SAN FRANCISCO (AP) — The Latest on the decision to close California's last nuclear power plant (all times local):
An expert welcomes the decision to close California's last nuclear power plant, calling the facility costly, dangerous and unnecessary given the rise of solar and other renewable energy sources.
Pacific Gas & Electric Co. and environmental groups said Tuesday that the Diablo Canyon plant would be shuttered by the time its license runs out in 2025.
Daniel Hirsch, director of the Program on Environmental and Nuclear Policy at the University of California, Santa Cruz, says "Diablo's not really needed" anymore. He says renewable energy is cheap enough that the market is killing nuclear power.
The plant sits in an area of seismic faults on the central coast. Until it closes, Hirsch says it will be a safety threat if an earthquake releases radioactivity.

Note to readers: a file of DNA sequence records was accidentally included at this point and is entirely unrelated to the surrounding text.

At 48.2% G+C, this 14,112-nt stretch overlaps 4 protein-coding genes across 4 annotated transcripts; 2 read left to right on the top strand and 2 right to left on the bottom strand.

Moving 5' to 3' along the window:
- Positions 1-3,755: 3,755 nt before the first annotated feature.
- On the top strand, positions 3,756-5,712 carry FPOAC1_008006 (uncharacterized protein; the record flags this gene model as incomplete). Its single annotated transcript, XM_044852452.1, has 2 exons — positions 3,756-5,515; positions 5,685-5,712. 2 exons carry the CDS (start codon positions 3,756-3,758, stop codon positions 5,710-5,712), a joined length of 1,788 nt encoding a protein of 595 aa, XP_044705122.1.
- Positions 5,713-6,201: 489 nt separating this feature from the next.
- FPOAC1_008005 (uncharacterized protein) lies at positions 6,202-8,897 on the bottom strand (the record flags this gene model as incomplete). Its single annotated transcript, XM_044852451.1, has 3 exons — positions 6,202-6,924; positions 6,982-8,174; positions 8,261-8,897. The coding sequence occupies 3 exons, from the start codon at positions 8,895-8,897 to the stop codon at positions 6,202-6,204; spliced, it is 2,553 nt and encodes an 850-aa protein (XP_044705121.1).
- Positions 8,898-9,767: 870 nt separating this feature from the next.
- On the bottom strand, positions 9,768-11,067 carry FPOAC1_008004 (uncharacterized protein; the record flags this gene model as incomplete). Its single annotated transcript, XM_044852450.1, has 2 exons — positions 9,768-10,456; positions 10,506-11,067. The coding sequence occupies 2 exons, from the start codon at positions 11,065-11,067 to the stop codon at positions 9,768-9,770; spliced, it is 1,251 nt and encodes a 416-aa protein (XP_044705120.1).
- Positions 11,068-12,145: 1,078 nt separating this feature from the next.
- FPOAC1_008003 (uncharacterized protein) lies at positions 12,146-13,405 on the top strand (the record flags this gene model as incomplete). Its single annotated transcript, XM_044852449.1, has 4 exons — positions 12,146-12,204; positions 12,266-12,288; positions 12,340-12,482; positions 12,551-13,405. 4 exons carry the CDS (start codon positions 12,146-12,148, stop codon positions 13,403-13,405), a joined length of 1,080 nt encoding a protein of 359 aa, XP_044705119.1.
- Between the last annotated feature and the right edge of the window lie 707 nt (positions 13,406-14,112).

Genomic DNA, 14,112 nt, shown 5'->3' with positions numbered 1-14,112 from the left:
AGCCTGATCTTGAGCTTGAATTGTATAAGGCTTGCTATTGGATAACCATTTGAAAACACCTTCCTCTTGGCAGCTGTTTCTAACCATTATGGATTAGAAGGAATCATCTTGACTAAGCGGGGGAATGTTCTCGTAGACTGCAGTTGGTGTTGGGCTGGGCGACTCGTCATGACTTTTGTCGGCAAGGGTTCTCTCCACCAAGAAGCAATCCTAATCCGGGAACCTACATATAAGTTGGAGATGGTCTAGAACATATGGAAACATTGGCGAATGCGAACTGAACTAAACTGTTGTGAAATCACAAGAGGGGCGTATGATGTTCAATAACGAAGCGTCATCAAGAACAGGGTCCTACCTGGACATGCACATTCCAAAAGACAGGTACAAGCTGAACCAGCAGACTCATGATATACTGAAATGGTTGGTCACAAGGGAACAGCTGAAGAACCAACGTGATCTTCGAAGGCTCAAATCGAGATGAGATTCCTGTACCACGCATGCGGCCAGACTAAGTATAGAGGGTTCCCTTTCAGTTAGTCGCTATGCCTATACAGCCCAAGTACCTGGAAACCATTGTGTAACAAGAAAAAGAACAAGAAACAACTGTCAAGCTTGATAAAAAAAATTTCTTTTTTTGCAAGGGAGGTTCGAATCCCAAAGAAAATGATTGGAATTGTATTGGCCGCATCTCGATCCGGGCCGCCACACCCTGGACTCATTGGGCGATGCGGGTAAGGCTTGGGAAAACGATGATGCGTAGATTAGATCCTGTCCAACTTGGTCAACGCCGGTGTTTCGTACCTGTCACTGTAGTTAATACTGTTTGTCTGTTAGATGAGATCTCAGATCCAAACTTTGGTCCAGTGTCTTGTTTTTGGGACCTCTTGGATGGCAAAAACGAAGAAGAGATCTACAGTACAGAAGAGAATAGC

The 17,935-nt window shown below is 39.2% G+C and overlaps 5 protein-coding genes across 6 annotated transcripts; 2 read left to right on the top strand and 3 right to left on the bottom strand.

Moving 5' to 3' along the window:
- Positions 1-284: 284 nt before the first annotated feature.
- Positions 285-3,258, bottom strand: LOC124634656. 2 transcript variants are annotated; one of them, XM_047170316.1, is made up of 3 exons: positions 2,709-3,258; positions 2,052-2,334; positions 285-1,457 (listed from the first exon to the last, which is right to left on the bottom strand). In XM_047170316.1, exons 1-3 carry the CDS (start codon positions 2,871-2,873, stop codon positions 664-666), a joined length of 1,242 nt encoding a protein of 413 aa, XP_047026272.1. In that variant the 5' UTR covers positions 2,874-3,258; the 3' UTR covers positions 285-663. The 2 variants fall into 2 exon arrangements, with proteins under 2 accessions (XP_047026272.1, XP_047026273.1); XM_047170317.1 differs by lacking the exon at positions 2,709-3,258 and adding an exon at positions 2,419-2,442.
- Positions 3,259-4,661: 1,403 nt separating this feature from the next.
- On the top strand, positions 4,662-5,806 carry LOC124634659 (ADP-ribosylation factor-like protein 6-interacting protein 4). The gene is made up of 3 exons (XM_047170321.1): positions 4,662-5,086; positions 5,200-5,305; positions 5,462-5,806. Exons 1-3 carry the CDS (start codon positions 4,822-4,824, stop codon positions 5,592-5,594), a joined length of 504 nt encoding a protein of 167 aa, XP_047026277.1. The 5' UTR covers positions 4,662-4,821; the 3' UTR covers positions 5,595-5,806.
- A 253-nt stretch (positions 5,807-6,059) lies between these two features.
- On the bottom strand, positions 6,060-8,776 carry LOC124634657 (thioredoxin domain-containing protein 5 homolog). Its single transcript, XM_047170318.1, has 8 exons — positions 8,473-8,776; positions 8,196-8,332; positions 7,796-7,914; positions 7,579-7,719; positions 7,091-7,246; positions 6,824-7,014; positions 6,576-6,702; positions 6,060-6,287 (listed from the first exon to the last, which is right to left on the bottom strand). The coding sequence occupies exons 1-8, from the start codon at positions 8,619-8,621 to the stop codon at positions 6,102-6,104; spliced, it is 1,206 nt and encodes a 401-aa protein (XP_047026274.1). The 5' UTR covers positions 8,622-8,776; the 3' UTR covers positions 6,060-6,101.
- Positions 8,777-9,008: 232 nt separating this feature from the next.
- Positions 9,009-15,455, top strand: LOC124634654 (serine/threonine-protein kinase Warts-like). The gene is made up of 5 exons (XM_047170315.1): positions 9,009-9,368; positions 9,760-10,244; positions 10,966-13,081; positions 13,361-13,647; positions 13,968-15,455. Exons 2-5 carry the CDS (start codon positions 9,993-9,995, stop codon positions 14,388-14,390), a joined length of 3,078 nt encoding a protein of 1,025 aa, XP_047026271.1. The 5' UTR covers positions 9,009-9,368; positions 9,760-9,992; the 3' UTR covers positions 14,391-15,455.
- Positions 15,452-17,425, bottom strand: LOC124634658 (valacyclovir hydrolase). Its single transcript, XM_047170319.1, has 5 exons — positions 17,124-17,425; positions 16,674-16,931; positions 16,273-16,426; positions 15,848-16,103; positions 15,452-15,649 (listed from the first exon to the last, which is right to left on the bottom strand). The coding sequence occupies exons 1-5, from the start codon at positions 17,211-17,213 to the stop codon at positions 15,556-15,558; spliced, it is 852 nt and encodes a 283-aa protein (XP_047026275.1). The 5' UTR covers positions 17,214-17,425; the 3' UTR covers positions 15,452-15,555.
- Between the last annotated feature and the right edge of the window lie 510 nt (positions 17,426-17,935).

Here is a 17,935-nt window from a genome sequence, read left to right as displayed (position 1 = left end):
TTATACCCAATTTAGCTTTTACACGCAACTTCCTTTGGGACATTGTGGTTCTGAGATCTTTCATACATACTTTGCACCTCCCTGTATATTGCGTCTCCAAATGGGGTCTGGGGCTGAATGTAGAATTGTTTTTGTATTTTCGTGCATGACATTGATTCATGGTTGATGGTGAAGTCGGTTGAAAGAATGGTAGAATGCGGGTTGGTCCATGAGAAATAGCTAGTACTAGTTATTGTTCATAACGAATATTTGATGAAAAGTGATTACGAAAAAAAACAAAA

That's what occurred in 2011 when a quake and tsunami hit a power plant in Fukushima, Japan.
A utility company and environmental groups have reached an agreement that will close California's last nuclear power plant, ending the state's nuclear power era.
The state's largest utility, Pacific Gas & Electric Co., and the groups said Tuesday that the Diablo Canyon plant will close by 2025. The accord would resolve disputes about the plant that helped fuel the anti-nuclear movement nationally.
The 30-year-old plant supplies 9 percent of California's annual power. The agreement will replace it with solar power and other forms of renewable energy.
The move ends a power source once predicted as necessary to meet the growing energy needs of the nation's most populous state.